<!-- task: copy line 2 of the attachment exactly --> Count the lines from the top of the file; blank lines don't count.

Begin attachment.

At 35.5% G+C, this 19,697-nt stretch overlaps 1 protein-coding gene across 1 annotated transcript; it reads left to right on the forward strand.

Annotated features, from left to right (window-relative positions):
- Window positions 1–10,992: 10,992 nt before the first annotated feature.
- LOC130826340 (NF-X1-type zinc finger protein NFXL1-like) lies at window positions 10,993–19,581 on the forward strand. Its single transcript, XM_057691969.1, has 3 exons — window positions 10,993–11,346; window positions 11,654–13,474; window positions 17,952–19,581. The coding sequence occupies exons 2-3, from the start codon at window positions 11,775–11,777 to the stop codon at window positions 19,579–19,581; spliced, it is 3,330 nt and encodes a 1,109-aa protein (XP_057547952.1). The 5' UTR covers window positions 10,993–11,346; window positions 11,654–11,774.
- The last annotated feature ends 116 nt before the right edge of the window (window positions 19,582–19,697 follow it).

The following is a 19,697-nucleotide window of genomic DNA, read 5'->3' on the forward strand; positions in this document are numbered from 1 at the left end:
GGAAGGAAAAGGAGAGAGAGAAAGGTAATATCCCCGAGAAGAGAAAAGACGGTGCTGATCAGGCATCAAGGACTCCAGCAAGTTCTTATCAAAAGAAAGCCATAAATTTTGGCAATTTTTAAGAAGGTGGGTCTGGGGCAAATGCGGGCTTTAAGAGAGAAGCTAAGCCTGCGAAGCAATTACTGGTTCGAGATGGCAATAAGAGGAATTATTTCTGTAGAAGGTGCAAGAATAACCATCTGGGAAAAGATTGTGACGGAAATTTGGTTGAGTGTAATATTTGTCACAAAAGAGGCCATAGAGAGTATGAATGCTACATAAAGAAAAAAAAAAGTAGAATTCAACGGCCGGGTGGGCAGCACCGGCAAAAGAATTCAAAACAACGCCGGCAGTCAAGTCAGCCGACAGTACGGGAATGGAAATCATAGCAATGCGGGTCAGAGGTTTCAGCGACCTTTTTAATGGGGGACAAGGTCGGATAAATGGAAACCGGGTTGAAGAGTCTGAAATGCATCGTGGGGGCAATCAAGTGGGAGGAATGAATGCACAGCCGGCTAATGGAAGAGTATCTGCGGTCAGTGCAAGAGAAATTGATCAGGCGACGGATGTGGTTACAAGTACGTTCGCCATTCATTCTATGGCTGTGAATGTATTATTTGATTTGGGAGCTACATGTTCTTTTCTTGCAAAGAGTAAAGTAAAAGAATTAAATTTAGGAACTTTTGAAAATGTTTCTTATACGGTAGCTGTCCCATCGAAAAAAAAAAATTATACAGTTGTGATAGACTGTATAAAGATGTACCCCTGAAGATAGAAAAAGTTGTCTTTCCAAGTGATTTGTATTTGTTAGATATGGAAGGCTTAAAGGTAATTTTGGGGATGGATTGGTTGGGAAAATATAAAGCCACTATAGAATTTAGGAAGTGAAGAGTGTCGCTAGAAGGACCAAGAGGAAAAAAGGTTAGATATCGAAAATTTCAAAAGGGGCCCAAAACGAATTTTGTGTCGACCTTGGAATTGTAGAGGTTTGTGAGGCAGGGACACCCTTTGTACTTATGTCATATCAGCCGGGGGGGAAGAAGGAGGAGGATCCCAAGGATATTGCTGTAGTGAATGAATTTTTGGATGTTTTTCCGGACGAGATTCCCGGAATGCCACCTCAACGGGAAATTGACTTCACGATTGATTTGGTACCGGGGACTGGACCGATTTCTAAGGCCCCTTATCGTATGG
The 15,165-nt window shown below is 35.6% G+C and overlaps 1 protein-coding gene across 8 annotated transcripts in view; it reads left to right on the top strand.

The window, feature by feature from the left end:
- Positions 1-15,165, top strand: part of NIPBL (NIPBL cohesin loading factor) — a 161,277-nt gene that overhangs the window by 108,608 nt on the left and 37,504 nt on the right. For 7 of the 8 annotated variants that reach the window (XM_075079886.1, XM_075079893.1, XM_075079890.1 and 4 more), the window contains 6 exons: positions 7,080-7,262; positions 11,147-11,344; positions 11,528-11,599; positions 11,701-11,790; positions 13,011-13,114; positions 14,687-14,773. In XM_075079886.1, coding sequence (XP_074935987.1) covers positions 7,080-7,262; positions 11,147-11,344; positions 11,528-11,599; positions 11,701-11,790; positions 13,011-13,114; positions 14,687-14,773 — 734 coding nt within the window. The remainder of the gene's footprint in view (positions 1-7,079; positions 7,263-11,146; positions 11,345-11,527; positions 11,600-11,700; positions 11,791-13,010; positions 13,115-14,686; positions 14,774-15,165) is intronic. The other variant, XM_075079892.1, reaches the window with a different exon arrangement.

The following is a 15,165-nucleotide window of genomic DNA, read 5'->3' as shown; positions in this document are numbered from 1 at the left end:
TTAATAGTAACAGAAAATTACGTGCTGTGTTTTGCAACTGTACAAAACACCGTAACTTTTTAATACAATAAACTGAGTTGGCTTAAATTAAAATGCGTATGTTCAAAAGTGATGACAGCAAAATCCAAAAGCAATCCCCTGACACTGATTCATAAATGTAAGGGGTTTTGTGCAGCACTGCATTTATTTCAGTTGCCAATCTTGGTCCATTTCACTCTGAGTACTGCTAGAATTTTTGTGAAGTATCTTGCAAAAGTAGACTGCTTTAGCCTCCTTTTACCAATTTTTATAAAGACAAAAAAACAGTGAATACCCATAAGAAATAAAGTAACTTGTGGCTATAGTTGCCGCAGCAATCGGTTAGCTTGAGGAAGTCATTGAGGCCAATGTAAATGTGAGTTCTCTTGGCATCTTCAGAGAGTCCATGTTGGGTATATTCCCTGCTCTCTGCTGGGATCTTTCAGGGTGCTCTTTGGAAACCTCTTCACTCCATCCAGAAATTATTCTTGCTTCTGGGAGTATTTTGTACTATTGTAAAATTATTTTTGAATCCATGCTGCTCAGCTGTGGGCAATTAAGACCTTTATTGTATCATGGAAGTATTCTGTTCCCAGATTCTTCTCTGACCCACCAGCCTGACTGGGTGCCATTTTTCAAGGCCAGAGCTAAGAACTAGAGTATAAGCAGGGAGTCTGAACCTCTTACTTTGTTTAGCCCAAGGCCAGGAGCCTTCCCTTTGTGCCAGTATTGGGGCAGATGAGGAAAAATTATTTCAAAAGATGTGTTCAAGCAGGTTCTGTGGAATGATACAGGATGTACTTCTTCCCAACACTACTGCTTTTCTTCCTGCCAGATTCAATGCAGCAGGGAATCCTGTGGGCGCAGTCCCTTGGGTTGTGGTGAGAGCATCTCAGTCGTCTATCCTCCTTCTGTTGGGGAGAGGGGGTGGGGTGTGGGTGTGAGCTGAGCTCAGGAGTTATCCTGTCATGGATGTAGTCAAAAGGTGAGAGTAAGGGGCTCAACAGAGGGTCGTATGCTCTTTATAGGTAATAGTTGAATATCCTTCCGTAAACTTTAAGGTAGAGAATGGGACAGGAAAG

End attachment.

Annotated features, from left to right (window-relative positions):